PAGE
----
The authors describe planet f as ‘a prime candidate for habitability’:

It likely absorbs less energy than the Earth, and hence habitability requires more greenhouse gases, like CO2 or CH4. Therefore a habitable version of this planet has to have a thicker atmosphere than the Earth, and we can assume a relatively uniform surface temperature. Another possibility is an “eyeball” world in which the planet is synchronously rotating and ice-covered except for open ocean at the sub-stellar point (Pierrehumbert 2011).

And finally, about planet e, which receives:

…only a third the radiation the Earth does, and lies close to the maximum greenhouse limit. We therefore expect a habitable version of this planet to have > 2 bars of CO2. The planet might not be tidally locked, and may have an obliquity that evolves signi?cantly due to perturbations from other planets. From this perspective planet e might be the most Earth-like, experiencing a day-night cycle and seasons.


Image: This diagram shows the system of planets around the star Gliese 667C. A record-breaking three planets in this system are super-Earths lying in the zone around the star where liquid water could exist, making them possible candidates for the presence of life. This is the first system found with a fully packed habitable zone. The relative approximate sizes of the planets and the parent star are shown to scale, but not their relative separations. Credit: ESO.

Nature of the Super-Earths

As to the composition of the super-Earths around GJ 667C, the authors note the ‘packed configuration’ of the system, with all planets inside 0.5 AU, and go on to say:

…the planets either formed at larger orbital distances and migrated in (e.g. Lin et al. 1996), or additional dust and ice ?owed inward during the protoplanetary disk phase and accumulated into the planets Hansen & Murray (2012, 2013). The large masses disfavor the ?rst scenario, and we therefore assume that the planets formed from material that condensed beyond the snow-line and are volatile rich. If not gaseous, these planets contain substantial water content, which is a primary requirement for life (and negates the dry-world HZ discussed above). In conclusion, these planets could be terrestrial-like with signi?cant water content and hence are potentially habitable.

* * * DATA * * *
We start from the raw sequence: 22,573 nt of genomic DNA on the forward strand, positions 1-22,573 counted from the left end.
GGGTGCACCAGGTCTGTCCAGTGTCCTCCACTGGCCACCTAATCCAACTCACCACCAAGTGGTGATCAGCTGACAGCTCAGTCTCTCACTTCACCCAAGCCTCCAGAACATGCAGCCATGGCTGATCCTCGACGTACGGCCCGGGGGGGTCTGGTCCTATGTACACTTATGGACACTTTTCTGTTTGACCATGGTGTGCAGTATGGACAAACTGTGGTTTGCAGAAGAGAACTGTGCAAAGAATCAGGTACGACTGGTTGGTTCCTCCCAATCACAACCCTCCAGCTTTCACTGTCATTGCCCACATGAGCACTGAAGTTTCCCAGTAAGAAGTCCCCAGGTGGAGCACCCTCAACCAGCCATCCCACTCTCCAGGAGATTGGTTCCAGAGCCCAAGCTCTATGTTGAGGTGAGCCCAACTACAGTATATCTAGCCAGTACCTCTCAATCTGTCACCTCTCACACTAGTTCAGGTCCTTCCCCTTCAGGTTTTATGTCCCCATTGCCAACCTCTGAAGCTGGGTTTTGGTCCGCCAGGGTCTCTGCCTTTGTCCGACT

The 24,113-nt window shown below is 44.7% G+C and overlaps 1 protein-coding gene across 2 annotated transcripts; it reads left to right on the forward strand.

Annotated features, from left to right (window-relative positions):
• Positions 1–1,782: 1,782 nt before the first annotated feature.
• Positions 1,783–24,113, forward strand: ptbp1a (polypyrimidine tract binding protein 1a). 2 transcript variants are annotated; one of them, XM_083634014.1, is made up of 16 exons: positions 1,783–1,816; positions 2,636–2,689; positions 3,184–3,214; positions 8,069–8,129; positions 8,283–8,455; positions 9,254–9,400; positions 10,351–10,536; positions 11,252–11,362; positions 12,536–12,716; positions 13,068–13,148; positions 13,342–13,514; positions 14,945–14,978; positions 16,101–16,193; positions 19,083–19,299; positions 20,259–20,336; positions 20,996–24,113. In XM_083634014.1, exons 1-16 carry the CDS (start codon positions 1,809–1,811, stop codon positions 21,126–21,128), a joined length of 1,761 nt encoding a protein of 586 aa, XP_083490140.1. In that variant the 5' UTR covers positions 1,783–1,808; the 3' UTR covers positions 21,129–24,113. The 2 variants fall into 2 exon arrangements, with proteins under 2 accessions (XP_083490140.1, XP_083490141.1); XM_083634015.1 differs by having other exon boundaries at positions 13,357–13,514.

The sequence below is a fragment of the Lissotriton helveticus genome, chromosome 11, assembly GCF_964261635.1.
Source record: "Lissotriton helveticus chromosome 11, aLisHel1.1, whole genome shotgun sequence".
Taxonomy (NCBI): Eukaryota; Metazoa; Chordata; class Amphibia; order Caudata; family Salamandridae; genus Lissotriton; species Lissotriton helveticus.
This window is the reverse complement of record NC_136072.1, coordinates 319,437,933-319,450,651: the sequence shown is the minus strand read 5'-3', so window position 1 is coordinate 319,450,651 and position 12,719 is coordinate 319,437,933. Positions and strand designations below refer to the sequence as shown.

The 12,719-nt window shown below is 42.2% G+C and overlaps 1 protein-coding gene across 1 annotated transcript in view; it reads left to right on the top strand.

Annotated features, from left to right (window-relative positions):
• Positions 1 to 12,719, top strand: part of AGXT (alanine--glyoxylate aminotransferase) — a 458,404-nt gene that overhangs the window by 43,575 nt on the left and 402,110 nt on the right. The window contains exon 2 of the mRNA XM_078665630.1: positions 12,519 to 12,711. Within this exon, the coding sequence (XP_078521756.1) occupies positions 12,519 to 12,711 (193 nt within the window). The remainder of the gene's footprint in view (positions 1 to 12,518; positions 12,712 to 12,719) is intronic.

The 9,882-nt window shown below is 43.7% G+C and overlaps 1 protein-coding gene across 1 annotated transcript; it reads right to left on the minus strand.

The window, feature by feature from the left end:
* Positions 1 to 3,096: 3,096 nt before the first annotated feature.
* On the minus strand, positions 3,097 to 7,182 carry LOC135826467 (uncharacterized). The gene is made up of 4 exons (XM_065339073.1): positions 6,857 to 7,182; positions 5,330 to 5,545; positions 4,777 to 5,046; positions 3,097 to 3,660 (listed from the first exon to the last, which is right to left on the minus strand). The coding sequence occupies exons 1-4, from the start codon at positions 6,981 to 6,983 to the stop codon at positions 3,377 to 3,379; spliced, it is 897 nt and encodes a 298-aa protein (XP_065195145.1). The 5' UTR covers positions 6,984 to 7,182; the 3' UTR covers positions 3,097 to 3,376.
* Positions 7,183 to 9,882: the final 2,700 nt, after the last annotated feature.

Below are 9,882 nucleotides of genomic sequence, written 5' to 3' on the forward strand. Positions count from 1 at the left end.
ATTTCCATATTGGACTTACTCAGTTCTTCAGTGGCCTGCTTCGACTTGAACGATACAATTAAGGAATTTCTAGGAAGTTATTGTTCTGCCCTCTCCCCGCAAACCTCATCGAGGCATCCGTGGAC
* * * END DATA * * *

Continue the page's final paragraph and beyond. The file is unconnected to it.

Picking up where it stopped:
Is GJ 667C the first among many M-dwarf systems containing several potentially habitable worlds each? The authors speculate that this is the case, and if that is so, then we may ultimately learn that life is more common on worlds around these small red dwarfs than around any other class of star. It’s a notion worth thinking about, given that M-dwarfs make up perhaps as much as 80 percent of the stellar population.

It’s worth mentioning that this study includes a reanalysis of earlier data that underlines the growing power of our archived observations to inform new work. Thus Guillem Anglada-Escudé (University of Göttingen), who worked with Tuomi on this project: “These new results highlight how valuable it can be to re-analyse data in this way and combine results from different teams on different telescopes.” The new tools of digital storage and analysis mean that we are gathering data at a clip far beyond what we can exhaustively analyze, meaning that surprises may await in numerous datasets when weighed against hints from new studies.

The paper is Anglada-Escudé et al., “A dynamically-packed planetary system around GJ 667C with three super-Earths in its habitable zone”, accepted for publication in Astronomy & Astrophysics.